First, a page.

Cullen Bunn On The Last Days Of Magneto
I recently had the chance to speak with Cullen Bunn, author of a number of ongoing comic books, including The Sixth Gun, Hellbreak, and Harrow County. He’s also the writer of Magneto from Marvel comics, and in the following interview we go in depth on that book. Marvel is beginning a large crossover event in May called Secret Wars, and a lot of Marvel characters and titles are getting shuffled around and rebooted in ways that won’t yet be clear. Magneto in particular will tie into the event under the title Last Days of Magneto. This is the second part of my conversation with Bunn, the first part can be found here.
Jason Brown, KRCU: It seems that the horror genre in in your wheelhouse, and your run of Magneto is certainly ominous at times, do you think horror is a good way to approach Magneto, and do you think that interested your editor?
Cullen Bunn: I think that may have been what was interesting to the editor in terms of my take on the character. Because I said if I’m going to write Magneto, in this situation, I want to tell a story that’s very much a horror story with Magneto. Magneto’s always a character that people say, “is he villain, or is he a hero?” And for me I wanted to dance along that line, I wanted the reader to question that. I wanted some people who read to book to say he’s a hero here, and I wanted other people to say “no, he’s a villain,” and I wanted to change people’s minds throughout the course of the book. But for me, Magneto, whether he’s doing heroic things for villainous things… he’s a scary guy. I think the average person on the street would wet their pants instantly if they saw some guy twisting metal girders around and lifting cars up. It would be terrifying. I wanted to play with that idea of Magneto, whether he is through his actions or not, as a monster in terms of the way other people would see him.
Brown: I wanted to ask you about writing for comic events. For example in last year’s AXIS event, does your editor let you know that there’s an event that’s happening and do you then have to conform your story to it?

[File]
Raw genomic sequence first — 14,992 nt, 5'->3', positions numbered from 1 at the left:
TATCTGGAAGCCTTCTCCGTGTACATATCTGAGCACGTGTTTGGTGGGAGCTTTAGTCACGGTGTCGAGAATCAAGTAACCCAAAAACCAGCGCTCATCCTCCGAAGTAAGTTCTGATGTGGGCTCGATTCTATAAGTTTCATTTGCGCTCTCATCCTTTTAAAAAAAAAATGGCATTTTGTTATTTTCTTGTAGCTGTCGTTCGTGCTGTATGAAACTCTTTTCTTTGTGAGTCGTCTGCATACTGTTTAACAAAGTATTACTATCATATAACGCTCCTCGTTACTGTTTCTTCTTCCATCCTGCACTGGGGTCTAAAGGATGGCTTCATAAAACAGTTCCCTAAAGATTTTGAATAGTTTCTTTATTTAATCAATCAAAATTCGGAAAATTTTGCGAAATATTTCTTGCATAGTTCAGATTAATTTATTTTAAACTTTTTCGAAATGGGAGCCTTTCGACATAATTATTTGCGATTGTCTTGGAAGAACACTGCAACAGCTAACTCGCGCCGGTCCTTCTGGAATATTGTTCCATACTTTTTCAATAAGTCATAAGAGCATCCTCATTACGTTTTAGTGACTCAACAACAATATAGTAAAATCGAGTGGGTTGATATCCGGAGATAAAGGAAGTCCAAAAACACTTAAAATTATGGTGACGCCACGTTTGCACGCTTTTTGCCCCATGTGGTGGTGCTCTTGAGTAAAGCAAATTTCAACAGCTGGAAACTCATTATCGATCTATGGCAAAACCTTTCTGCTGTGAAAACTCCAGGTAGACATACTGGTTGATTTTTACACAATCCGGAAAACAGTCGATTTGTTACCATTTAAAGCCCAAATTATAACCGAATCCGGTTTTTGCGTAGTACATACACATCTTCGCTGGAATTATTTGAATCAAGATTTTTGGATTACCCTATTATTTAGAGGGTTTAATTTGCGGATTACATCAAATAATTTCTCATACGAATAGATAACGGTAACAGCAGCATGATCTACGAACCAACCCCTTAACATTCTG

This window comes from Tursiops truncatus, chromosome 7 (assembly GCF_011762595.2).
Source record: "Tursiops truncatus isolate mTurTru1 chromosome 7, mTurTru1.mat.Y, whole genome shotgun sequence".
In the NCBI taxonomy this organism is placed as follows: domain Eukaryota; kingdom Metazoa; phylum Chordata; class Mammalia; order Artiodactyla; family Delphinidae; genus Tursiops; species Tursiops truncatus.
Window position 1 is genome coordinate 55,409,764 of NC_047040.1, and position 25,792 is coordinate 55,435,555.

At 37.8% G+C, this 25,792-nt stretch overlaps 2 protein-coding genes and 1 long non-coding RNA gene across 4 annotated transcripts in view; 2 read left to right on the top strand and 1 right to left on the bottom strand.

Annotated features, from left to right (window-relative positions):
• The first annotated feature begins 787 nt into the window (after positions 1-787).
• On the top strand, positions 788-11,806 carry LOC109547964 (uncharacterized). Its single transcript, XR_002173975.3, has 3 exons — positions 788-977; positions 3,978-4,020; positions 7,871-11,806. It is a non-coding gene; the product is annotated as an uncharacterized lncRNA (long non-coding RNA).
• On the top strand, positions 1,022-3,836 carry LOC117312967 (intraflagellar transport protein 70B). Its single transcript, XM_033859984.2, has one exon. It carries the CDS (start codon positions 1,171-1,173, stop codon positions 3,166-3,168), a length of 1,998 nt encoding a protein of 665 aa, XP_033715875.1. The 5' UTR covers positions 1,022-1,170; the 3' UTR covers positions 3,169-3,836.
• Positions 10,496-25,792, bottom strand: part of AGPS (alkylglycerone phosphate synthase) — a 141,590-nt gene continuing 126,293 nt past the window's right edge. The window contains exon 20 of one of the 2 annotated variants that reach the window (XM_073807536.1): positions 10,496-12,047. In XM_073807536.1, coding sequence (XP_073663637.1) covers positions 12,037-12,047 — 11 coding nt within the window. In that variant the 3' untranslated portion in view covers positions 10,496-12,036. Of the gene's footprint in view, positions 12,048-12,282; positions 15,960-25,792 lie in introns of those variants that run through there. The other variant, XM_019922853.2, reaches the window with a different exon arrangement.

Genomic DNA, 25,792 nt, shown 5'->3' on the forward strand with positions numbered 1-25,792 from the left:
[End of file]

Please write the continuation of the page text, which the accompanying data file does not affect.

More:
Bunn: Most of the time that’s how it works, though sometimes there’s less time than others…
Brown: Are they worried about spoilers? When do you get the reveal and do they withhold certain information to protect spoilers?
Bunn: I don’t know that they necessarily withhold it. I think sometimes the wheels are turning and things are changing rapidly for them. With Magneto I put in a sort of an outline of where I want to take the series over the course of 18 issues. I always try to think 12 to 18 issues is probably a good way to plan, things won’t change too much on me, and then after that I can plan another 12 to 18 issues. Of course then AXIS happens and my editor calls me and says we have to address this event. And in the case of AXIS there was some discussion of do we put Magneto in the event or not. But because of what was going on in AXIS with The Red Skull and Magneto’s involvement in other books, it just made sense to include him in that. The thing I wanted to do with it was to make sure that the tone of Magneto that I had tried to maintain over the first several issues was intact, even during the crossover elements. So I was trying to tell stories that worked with the mood of Magneto as I’d written it, even though it was tying into an event. Now in the case of the upcoming event, they weren’t necessarily secretive as much as just saying, “we’ve got Secret Wars coming up, and that means you need to write an arc called “The Last Days of Magneto.”
Brown: I wanted to ask you about Last Days. Your run of Magneto isn’t concluding with Secret Wars, is it?
Bunn: Here’s the part where I have to tell you I can’t answer that question. For one thing, I don’t necessarily want to. I know where things are going after Secret Wars. I want to leave the readers with some questions as they read Magneto #21, which is the final issue of the Last Days arch.
Brown: So you can’t speak as to whether or not that is the last Magneto for this run or not?
Bunn: I can’t even speak to the question of if it’s truly Magneto’s final days, or not. But he is dealing with the end of the world. And as you might expect someone with Magneto’s ego to think, he says “I am going to stop the world from ending.” The question is, can he, or is he just deluding himself?
Brown: So that puts him in the position of not only protecting mutants, but humankind as well?
Bunn: This is a situation where he says to himself “I have always said I’m going to protect mutants, that they would inherit the Earth, but in order to protect mutants here I also have to protect humanity.” He’s looking at his legacy over his long history, and Magneto’s legacy is something I’ve dealt with over the course of the entire series.
Brown: Are there any major characters who you’ve either never written or that you’ve not written enough that you’d like to work with?
Bunn: I have such a huge bucket-list of characters I want to work with. It’s hard to say “major” characters because there’s a lot of characters who are probably minor characters that I would really like. If I look at DC there’s characters like Swamp Thing, and Clarion the Witch Boy, and Etrigan the Demon; DC has a lot of supernatural characters I would love to get my hands on. Then with Marvel, there are a lot of the X-men characters I would love to write, who I’ve never been able to work into a story. I’d also still like to write Valkyrie who I wrote in a book called Fearless Defenders, and kind of fell in love with that character. You mentioned earlier the horror elements, there are a lot of Marvel horror-characters like Werewolf by Night that I would love to write as well.